From the perspective of lesser-evilism and ABB-ism, the strategic value of my vote only holds true if Kerry wins by a very narrow margin indeed. If he loses, I’ve wasted my vote. If he wins by a big margin, he didn’t need my vote after all.
Some people, like my friends David Bryan or Michael Homan, seem to justify voting for Kerry in hopes that he’ll win the popular vote, even if he loses the election, but I find this a remarkably uninspiring argument.
I feel confident in the fact that, in Louisiana at least, neither Kerry nor Bush will miss my vote. However, every single vote matters very much to third party candidates. They are not running to win; they are merely running to show.
Therefore I have concluded that the most strategic vote of all is a vote for a candidate who represents values I truly believe in. If anyone happens to read this who lives in a state where the outcome is assured, then I encourage you to vote your conscience, and don’t fall for this strategic claptrap.
I especially detest all the anti-Nader hype that people are wasting each other’s time with. Yes, right here in Louisiana people are arguing about this, just like everywhere else. But Nader, or any third-party candidate, is so far from making a difference here in Louisiana that it’s laughable. He’ll be lucky to get 1% of the vote. Meanwhile, registered Democrats are gonna hand Bush our state on a platter.
Of course, all of the above comments apply only to the majority of states, where one candidate or the other has the election locked. Things are pretty cut and dried here. People who live in the so-called battleground states are facing the more interesting dilemma. I don’t envy them.
Postscriptum: It will be no surprise if the results of this election are contested. In a way, I’m hoping for another debacle, because electoral reform will only happen when people are pissed off. But eventually a winner should emerge. If Bush wins, we’re screwed. If Kerry wins, it will be no great triumph. We’ll still be screwed. I think there’s a great danger that, with Kerry as president, many Americans who got worked up about this election will think the battle is over. But it won’t be. The battle for the direction of America will continue.
Finally, for an excellent analysis of the evils of the electoral college, and why Colorado is a state to watch during this election, see the Black Commentator article “Black Vote Smothered by Electoral College.”
My big project for today was installing a new ceiling fan in our bedroom.
First I had to buy one. Instead of going out to a Home Depot in the suburbs, I went to Armstrong’s which is only a few blocks from our house in Mid-City. I had to wait my turn, but it was well worth it, because the saleslady was very helpful. The ceiling fans weren’t just off-the-shelf kits; you had to build your own. I couldn’t have put together all the components without some assistance. I ended up taking home a Craftmade Phoenix PX52 with a brushed nickel finish, oak blades, a four bulb lamp and some really nifty irridescent glass shades.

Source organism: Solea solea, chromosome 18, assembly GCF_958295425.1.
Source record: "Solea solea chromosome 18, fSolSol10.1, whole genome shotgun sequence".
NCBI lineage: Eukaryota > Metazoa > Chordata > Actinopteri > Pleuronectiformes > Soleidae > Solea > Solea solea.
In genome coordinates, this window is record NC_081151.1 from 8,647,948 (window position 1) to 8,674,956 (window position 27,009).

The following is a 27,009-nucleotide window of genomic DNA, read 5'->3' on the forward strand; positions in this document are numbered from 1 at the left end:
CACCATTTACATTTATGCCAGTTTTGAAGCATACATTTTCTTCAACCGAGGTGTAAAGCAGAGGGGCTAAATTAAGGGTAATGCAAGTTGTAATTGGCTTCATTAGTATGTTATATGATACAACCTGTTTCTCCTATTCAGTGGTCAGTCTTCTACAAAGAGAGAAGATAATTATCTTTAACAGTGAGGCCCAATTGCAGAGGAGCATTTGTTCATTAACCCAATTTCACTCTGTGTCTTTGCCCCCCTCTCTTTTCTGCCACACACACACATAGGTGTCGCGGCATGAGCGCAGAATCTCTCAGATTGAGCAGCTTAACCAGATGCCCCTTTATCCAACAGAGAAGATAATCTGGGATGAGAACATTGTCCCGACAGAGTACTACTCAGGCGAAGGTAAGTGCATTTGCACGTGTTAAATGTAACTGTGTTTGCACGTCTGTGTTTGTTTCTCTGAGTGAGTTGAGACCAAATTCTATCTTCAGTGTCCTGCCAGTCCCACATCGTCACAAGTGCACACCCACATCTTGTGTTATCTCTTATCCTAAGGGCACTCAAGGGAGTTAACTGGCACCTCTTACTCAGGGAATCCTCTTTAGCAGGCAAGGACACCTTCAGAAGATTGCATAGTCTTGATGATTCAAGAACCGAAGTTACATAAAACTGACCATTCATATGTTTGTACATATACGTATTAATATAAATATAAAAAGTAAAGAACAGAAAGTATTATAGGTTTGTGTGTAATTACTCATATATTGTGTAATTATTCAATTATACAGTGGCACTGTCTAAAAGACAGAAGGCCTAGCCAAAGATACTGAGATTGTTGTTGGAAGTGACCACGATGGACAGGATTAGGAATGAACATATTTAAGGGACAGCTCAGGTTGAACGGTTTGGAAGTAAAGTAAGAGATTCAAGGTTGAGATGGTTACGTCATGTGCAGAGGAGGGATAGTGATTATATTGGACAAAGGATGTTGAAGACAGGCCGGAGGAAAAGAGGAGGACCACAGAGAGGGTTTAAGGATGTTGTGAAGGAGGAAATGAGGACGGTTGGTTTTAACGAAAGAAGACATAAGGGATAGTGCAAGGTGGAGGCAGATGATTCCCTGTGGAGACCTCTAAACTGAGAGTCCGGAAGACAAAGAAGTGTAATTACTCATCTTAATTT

Of course, before I could install it, I had to remove the old defunct fan. It had never really worked right since we moved in. It was always extremely wobbly and noisy and I could never get it balanced. Sometime this summer the fan stopped working, and just a week or two ago the pull for the light came out, rendering it completely useless.
So, out with the old, in with the new.
It was actually easier to install than I’d expected. The whole job probably took two hours. And it seems to work beautifully.
A good ceiling fan is really not optional in New Orleans. It’s essential. With the fan, we may not need to run the AC in our bedroom tonight. Did I mention that the highs have still been in the upper 80s, even though it’s the end of October? Summer hasn’t ended yet.
I got carried away and bought a new floorlamp at Armstrong’s too. It’s beautiful.
I went running today for the first time since I scraped myself up. My knee was a little stiff, but not too bad. All my other scabs have fallen off, except the one on my elbow, and it’s ready to go at any moment. The big one on my knee is starting to pull away from the skin. You can’t really see that in the above picture, so here’s an extreme close-up of the edge, at an angle.
Tonight we went to Tyler’s again. Oysters have gone up to 25 cents because of Ivan.
The jukebox was playing Run-DMC and assorted hip-hop and R&B jams; Purple Rain was on the video; everybody was feeling good and having fun. Then a Billy Joel song came on. “Big Shot.”
I looked around the bar. There were maybe twenty people there. Xy and I were the only caucasians in the joint besides the bartender.
So I asked Xy: “Who the hell put that on?”
Xy thought people were staring at us.
“Don’t sing along,” she cautioned me, “or they’ll think it was us.”